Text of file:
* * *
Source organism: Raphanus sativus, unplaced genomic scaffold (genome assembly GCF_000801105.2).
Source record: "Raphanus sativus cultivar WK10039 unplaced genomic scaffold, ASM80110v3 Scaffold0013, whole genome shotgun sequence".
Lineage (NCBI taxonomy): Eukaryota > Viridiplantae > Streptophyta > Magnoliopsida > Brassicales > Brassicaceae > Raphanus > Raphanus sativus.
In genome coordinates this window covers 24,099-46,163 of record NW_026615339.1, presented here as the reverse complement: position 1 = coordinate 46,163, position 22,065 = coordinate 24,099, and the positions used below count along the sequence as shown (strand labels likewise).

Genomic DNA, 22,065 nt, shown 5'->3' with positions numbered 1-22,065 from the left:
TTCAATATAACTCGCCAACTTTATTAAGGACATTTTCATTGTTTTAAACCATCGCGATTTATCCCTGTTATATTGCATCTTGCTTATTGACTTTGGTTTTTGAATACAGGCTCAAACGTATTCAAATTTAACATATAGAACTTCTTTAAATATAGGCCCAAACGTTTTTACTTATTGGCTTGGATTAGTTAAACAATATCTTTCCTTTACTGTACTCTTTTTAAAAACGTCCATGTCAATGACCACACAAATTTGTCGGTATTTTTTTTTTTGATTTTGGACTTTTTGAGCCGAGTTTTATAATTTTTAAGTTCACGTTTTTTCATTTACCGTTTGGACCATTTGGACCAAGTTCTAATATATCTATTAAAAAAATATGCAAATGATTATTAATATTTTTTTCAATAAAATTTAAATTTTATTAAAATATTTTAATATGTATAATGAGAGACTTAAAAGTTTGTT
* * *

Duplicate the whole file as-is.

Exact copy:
Source organism: Raphanus sativus, unplaced genomic scaffold (genome assembly GCF_000801105.2).
Source record: "Raphanus sativus cultivar WK10039 unplaced genomic scaffold, ASM80110v3 Scaffold0013, whole genome shotgun sequence".
Lineage (NCBI taxonomy): Eukaryota > Viridiplantae > Streptophyta > Magnoliopsida > Brassicales > Brassicaceae > Raphanus > Raphanus sativus.
In genome coordinates this window covers 24,099-46,163 of record NW_026615339.1, presented here as the reverse complement: position 1 = coordinate 46,163, position 22,065 = coordinate 24,099, and the positions used below count along the sequence as shown (strand labels likewise).

Genomic DNA, 22,065 nt, shown 5'->3' with positions numbered 1-22,065 from the left:
TTCAATATAACTCGCCAACTTTATTAAGGACATTTTCATTGTTTTAAACCATCGCGATTTATCCCTGTTATATTGCATCTTGCTTATTGACTTTGGTTTTTGAATACAGGCTCAAACGTATTCAAATTTAACATATAGAACTTCTTTAAATATAGGCCCAAACGTTTTTACTTATTGGCTTGGATTAGTTAAACAATATCTTTCCTTTACTGTACTCTTTTTAAAAACGTCCATGTCAATGACCACACAAATTTGTCGGTATTTTTTTTTTTGATTTTGGACTTTTTGAGCCGAGTTTTATAATTTTTAAGTTCACGTTTTTTCATTTACCGTTTGGACCATTTGGACCAAGTTCTAATATATCTATTAAAAAAATATGCAAATGATTATTAATATTTTTTTCAATAAAATTTAAATTTTATTAAAATATTTTAATATGTATAATGAGAGACTTAAAAGTTTGTT